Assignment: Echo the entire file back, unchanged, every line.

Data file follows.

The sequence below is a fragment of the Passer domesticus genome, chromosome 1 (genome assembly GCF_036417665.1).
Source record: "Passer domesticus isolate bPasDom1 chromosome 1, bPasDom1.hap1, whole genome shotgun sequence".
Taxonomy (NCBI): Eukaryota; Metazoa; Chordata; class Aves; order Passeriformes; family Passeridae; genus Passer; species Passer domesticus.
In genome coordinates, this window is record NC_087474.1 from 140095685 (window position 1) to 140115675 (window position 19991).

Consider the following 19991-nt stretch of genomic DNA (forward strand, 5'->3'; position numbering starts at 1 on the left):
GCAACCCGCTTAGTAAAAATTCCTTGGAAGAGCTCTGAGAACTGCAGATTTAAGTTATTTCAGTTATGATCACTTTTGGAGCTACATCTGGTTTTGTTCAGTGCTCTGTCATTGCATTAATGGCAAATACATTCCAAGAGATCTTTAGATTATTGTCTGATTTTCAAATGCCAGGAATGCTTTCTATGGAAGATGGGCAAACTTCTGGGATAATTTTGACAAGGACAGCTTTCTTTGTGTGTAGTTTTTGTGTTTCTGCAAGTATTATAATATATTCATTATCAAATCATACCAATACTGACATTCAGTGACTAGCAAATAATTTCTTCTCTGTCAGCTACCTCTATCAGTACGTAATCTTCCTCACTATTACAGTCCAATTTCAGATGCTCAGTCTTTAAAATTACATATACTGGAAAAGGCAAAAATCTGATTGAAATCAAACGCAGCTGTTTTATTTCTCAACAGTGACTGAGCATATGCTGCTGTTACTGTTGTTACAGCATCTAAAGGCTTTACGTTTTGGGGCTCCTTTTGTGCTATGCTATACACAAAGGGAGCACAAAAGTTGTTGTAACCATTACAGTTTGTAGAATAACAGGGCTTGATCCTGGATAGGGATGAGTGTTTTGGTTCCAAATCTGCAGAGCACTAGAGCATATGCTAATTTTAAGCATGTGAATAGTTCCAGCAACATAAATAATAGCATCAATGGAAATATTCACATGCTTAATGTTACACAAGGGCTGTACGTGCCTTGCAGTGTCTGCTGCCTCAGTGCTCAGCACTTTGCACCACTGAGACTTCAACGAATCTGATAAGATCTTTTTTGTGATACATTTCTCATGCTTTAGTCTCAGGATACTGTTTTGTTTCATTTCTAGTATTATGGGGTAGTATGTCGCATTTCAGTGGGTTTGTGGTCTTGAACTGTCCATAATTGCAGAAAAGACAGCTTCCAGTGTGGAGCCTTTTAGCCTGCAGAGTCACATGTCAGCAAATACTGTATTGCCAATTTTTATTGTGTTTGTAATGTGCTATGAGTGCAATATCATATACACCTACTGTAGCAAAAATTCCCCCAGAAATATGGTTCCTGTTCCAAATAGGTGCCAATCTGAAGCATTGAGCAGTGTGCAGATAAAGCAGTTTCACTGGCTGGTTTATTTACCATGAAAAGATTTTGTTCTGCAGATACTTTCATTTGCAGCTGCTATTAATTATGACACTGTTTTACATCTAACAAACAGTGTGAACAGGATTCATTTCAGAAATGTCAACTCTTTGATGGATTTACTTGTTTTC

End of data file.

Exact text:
The sequence below is a fragment of the Passer domesticus genome, chromosome 1 (genome assembly GCF_036417665.1).
Source record: "Passer domesticus isolate bPasDom1 chromosome 1, bPasDom1.hap1, whole genome shotgun sequence".
Taxonomy (NCBI): Eukaryota; Metazoa; Chordata; class Aves; order Passeriformes; family Passeridae; genus Passer; species Passer domesticus.
In genome coordinates, this window is record NC_087474.1 from 140095685 (window position 1) to 140115675 (window position 19991).

Consider the following 19991-nt stretch of genomic DNA (forward strand, 5'->3'; position numbering starts at 1 on the left):
GCAACCCGCTTAGTAAAAATTCCTTGGAAGAGCTCTGAGAACTGCAGATTTAAGTTATTTCAGTTATGATCACTTTTGGAGCTACATCTGGTTTTGTTCAGTGCTCTGTCATTGCATTAATGGCAAATACATTCCAAGAGATCTTTAGATTATTGTCTGATTTTCAAATGCCAGGAATGCTTTCTATGGAAGATGGGCAAACTTCTGGGATAATTTTGACAAGGACAGCTTTCTTTGTGTGTAGTTTTTGTGTTTCTGCAAGTATTATAATATATTCATTATCAAATCATACCAATACTGACATTCAGTGACTAGCAAATAATTTCTTCTCTGTCAGCTACCTCTATCAGTACGTAATCTTCCTCACTATTACAGTCCAATTTCAGATGCTCAGTCTTTAAAATTACATATACTGGAAAAGGCAAAAATCTGATTGAAATCAAACGCAGCTGTTTTATTTCTCAACAGTGACTGAGCATATGCTGCTGTTACTGTTGTTACAGCATCTAAAGGCTTTACGTTTTGGGGCTCCTTTTGTGCTATGCTATACACAAAGGGAGCACAAAAGTTGTTGTAACCATTACAGTTTGTAGAATAACAGGGCTTGATCCTGGATAGGGATGAGTGTTTTGGTTCCAAATCTGCAGAGCACTAGAGCATATGCTAATTTTAAGCATGTGAATAGTTCCAGCAACATAAATAATAGCATCAATGGAAATATTCACATGCTTAATGTTACACAAGGGCTGTACGTGCCTTGCAGTGTCTGCTGCCTCAGTGCTCAGCACTTTGCACCACTGAGACTTCAACGAATCTGATAAGATCTTTTTTGTGATACATTTCTCATGCTTTAGTCTCAGGATACTGTTTTGTTTCATTTCTAGTATTATGGGGTAGTATGTCGCATTTCAGTGGGTTTGTGGTCTTGAACTGTCCATAATTGCAGAAAAGACAGCTTCCAGTGTGGAGCCTTTTAGCCTGCAGAGTCACATGTCAGCAAATACTGTATTGCCAATTTTTATTGTGTTTGTAATGTGCTATGAGTGCAATATCATATACACCTACTGTAGCAAAAATTCCCCCAGAAATATGGTTCCTGTTCCAAATAGGTGCCAATCTGAAGCATTGAGCAGTGTGCAGATAAAGCAGTTTCACTGGCTGGTTTATTTACCATGAAAAGATTTTGTTCTGCAGATACTTTCATTTGCAGCTGCTATTAATTATGACACTGTTTTACATCTAACAAACAGTGTGAACAGGATTCATTTCAGAAATGTCAACTCTTTGATGGATTTACTTGTTTTC